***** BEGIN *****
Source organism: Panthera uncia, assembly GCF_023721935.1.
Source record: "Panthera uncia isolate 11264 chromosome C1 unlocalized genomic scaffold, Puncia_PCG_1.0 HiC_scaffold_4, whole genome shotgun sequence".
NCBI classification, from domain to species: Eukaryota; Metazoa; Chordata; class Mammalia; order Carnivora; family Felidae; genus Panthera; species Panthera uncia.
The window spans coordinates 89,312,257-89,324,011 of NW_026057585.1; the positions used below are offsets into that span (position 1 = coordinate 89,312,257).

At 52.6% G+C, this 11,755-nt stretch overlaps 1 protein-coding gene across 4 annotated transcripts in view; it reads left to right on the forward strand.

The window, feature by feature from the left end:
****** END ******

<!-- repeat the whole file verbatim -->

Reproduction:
Source organism: Panthera uncia, assembly GCF_023721935.1.
Source record: "Panthera uncia isolate 11264 chromosome C1 unlocalized genomic scaffold, Puncia_PCG_1.0 HiC_scaffold_4, whole genome shotgun sequence".
NCBI classification, from domain to species: Eukaryota; Metazoa; Chordata; class Mammalia; order Carnivora; family Felidae; genus Panthera; species Panthera uncia.
The window spans coordinates 89,312,257-89,324,011 of NW_026057585.1; the positions used below are offsets into that span (position 1 = coordinate 89,312,257).

At 52.6% G+C, this 11,755-nt stretch overlaps 1 protein-coding gene across 4 annotated transcripts in view; it reads left to right on the forward strand.

The window, feature by feature from the left end: